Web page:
When we had a few days free for Memorial Day weekend, I gave Hippo a choice of where to go for our first road trip of the summer. So we looked at a map and tourbook to see what was nearby and found... a GIANT RADIO TELESCOPE!
The National Radio Astronomy Observatory is in Green Bank, West Virginia, about four hours from Washington, DC. Scientists use the telescopes to study stars, the sun, and interstellar space. The telescopes are so sensitive to electronic signals that digital cameras are forbidden. We bought an old film camera just for the occassion.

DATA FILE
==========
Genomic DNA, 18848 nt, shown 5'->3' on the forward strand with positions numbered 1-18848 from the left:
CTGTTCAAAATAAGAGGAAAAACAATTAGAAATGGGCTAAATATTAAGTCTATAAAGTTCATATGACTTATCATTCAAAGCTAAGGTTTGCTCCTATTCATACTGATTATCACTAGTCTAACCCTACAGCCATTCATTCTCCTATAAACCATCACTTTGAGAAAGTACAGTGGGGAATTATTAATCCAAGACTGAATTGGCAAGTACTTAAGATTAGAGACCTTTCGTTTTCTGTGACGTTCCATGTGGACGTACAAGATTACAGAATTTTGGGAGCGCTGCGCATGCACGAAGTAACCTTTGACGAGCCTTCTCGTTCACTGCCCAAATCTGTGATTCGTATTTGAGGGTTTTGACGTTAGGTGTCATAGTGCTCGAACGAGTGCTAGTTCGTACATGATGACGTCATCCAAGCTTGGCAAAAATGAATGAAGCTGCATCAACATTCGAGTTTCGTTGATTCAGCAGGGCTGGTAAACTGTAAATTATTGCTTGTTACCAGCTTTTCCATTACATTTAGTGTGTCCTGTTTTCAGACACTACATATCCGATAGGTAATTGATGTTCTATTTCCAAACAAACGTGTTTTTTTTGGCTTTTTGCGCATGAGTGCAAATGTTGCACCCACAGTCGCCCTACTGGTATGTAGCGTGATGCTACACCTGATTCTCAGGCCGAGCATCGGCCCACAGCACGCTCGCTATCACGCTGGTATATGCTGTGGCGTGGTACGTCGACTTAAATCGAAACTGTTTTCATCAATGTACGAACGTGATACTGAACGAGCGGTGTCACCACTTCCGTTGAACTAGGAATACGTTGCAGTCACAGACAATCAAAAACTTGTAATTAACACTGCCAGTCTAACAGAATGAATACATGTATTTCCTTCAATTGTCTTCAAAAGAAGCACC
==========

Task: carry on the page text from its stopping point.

The biggest telescope is two miles from the visitor center (where we learned about radio astronomy and ate a couple space hotdogs). Since it was raining, we traveled by bus rather than walking it. But clouds and rain don't stop the telescopes – the wavelengths of light they study shine right through the clouds, so the telescopes keep working day and night.
The Green Bank Telescope is the largest moving structure on land. It's taller than the Washington Monument. It's studying the formation of galaxies in the early universe, black holes, pulsars (listen), and supernovae.